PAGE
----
Graduation and Beyond
The course work and training required of a student to graduate from veterinary school ultimately prepares them to provide medical, surgical and dental care while protecting the health and welfare of their equine patients. A veterinarian is trained to protect the food supply, prevent the spread of infectious or zoonotic diseases, care for mankind’s companions and safeguard the financial investments clients have made in their animals. Veterinarians are expected to read and critically evaluate scientific research and adapt it to clinical practice.
Many veterinarians who plan to enter equine practice after graduation choose to work a year in a rotating internship. They have the option to go into general practice or pursue specialty training through a two- or three-year residency. These programs are available in surgery, reproduction, medicine, dentistry, ophthalmology, pathology or equine practice. Only veterinarians who complete a postdoctoral specialty-training program and successfully pass an extensive battery of examinations are designated as a specialist such as a surgeon, dentist or ophthalmologist.
Licensed veterinarians are compelled to meet the ever-changing challenges presented in all fields of veterinary medicine including equine dentistry. They must commit to a lifetime of continuing education. Such opportunities are offered year-round by the AAEP and other veterinary organizations. Specifically related to equine dentistry, short courses and hands-on wet labs are offered annually by the AAEP, American Veterinary Dental Society (AVDS), American Veterinary Dental Forum, British Equine Veterinary Association (BEVA), the American Veterinary Medical Association (AVMA), local, state, national and international veterinary associations.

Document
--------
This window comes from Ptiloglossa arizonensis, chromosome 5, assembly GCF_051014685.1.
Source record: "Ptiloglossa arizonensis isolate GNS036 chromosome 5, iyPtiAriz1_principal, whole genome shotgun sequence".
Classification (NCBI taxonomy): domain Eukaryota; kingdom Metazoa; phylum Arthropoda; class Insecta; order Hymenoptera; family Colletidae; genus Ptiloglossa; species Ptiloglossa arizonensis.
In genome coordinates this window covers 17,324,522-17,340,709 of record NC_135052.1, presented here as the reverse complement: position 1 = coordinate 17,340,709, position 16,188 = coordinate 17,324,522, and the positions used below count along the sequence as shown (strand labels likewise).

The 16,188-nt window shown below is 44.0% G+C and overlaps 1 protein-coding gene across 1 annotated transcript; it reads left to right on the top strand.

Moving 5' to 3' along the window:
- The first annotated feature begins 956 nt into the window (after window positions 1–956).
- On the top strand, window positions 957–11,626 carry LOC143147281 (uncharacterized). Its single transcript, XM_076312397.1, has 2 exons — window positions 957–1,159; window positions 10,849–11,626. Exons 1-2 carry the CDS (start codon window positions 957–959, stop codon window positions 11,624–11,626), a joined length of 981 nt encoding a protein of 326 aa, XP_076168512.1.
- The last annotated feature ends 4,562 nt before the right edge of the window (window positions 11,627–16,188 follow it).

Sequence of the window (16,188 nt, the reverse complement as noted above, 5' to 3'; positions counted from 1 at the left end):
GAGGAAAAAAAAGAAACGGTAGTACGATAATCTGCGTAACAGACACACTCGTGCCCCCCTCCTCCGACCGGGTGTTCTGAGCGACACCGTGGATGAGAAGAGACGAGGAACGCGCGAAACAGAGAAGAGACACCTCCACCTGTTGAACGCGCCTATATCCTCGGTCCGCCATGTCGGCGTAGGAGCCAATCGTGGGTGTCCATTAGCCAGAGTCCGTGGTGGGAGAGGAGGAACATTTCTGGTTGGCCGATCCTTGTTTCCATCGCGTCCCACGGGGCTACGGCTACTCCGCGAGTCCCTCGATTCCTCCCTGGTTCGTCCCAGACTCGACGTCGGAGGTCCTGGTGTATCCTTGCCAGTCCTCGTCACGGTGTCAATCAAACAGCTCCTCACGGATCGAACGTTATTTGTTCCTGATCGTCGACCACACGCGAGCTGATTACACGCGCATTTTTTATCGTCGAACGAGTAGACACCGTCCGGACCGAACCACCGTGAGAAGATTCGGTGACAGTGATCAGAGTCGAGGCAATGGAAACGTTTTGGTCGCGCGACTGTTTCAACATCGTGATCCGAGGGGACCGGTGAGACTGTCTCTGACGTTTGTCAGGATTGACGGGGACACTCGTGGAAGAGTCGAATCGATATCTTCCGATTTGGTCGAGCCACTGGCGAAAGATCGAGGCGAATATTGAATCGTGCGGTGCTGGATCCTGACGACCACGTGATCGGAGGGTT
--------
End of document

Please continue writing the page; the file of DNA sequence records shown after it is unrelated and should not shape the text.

Choosing the Most Qualified Professional
Before you, as an owner, select someone to perform dental procedures on your horse, the question must be asked: Do you want the most educated and trained individual to care for your horse? Do you want the assurance that a licensed professional will be available and accountable to you and your horse in the hours and days following care? If the answer is yes, then an equine veterinarian is the professional who can best meet your horse’s dental needs. This same level of consideration and caution should be given for all aspects of your horse’s health.
For more information above equine dental care and your horse’s individual needs, talk with your equine veterinarian.
Dr. Easley of Shelbyville, KY is an officer of the AAEP and has served on the Equine Dentistry Committee.
Reviewed and updated by original author in 2016.